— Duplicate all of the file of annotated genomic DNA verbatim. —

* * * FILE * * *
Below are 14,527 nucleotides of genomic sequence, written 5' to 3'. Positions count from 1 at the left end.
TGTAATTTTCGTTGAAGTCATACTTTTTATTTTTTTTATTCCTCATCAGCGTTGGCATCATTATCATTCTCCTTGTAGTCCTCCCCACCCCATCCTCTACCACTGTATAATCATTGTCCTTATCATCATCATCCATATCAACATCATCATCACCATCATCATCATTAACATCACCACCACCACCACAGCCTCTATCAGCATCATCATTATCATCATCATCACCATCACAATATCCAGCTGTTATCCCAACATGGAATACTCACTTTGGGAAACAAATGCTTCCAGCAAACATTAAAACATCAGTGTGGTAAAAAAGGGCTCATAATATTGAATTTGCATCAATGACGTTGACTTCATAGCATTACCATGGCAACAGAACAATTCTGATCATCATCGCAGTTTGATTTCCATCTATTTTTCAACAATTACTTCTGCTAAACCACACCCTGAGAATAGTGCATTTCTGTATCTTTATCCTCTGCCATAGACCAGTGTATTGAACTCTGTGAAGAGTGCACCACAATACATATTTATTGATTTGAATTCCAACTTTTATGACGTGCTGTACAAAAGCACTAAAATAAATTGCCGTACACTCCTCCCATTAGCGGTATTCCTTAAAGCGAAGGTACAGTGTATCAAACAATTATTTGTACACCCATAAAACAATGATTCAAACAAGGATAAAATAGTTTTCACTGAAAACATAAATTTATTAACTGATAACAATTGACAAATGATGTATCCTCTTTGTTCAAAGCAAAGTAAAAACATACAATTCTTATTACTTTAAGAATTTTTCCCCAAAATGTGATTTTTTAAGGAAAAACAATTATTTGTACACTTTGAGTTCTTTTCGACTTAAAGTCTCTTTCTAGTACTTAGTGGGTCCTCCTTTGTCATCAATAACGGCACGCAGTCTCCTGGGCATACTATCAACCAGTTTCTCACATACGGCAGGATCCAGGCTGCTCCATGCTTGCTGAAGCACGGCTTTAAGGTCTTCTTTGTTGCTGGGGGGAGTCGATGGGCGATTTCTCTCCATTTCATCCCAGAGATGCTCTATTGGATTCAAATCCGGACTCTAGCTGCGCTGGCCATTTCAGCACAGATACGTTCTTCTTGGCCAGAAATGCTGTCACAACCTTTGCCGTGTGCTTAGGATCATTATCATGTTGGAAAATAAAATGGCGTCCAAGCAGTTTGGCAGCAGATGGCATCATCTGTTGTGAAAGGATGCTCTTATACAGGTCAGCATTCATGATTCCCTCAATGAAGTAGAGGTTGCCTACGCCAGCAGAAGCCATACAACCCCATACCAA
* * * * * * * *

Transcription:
Below are 14,527 nucleotides of genomic sequence, written 5' to 3'. Positions count from 1 at the left end.
TGTAATTTTCGTTGAAGTCATACTTTTTATTTTTTTTATTCCTCATCAGCGTTGGCATCATTATCATTCTCCTTGTAGTCCTCCCCACCCCATCCTCTACCACTGTATAATCATTGTCCTTATCATCATCATCCATATCAACATCATCATCACCATCATCATCATTAACATCACCACCACCACCACAGCCTCTATCAGCATCATCATTATCATCATCATCACCATCACAATATCCAGCTGTTATCCCAACATGGAATACTCACTTTGGGAAACAAATGCTTCCAGCAAACATTAAAACATCAGTGTGGTAAAAAAGGGCTCATAATATTGAATTTGCATCAATGACGTTGACTTCATAGCATTACCATGGCAACAGAACAATTCTGATCATCATCGCAGTTTGATTTCCATCTATTTTTCAACAATTACTTCTGCTAAACCACACCCTGAGAATAGTGCATTTCTGTATCTTTATCCTCTGCCATAGACCAGTGTATTGAACTCTGTGAAGAGTGCACCACAATACATATTTATTGATTTGAATTCCAACTTTTATGACGTGCTGTACAAAAGCACTAAAATAAATTGCCGTACACTCCTCCCATTAGCGGTATTCCTTAAAGCGAAGGTACAGTGTATCAAACAATTATTTGTACACCCATAAAACAATGATTCAAACAAGGATAAAATAGTTTTCACTGAAAACATAAATTTATTAACTGATAACAATTGACAAATGATGTATCCTCTTTGTTCAAAGCAAAGTAAAAACATACAATTCTTATTACTTTAAGAATTTTTCCCCAAAATGTGATTTTTTAAGGAAAAACAATTATTTGTACACTTTGAGTTCTTTTCGACTTAAAGTCTCTTTCTAGTACTTAGTGGGTCCTCCTTTGTCATCAATAACGGCACGCAGTCTCCTGGGCATACTATCAACCAGTTTCTCACATACGGCAGGATCCAGGCTGCTCCATGCTTGCTGAAGCACGGCTTTAAGGTCTTCTTTGTTGCTGGGGGGAGTCGATGGGCGATTTCTCTCCATTTCATCCCAGAGATGCTCTATTGGATTCAAATCCGGACTCTAGCTGCGCTGGCCATTTCAGCACAGATACGTTCTTCTTGGCCAGAAATGCTGTCACAACCTTTGCCGTGTGCTTAGGATCATTATCATGTTGGAAAATAAAATGGCGTCCAAGCAGTTTGGCAGCAGATGGCATCATCTGTTGTGAAAGGATGCTCTTATACAGGTCAGCATTCATGATTCCCTCAATGAAGTAGAGGTTGCCTACGCCAGCAGAAGCCATACAACCCCATACCAA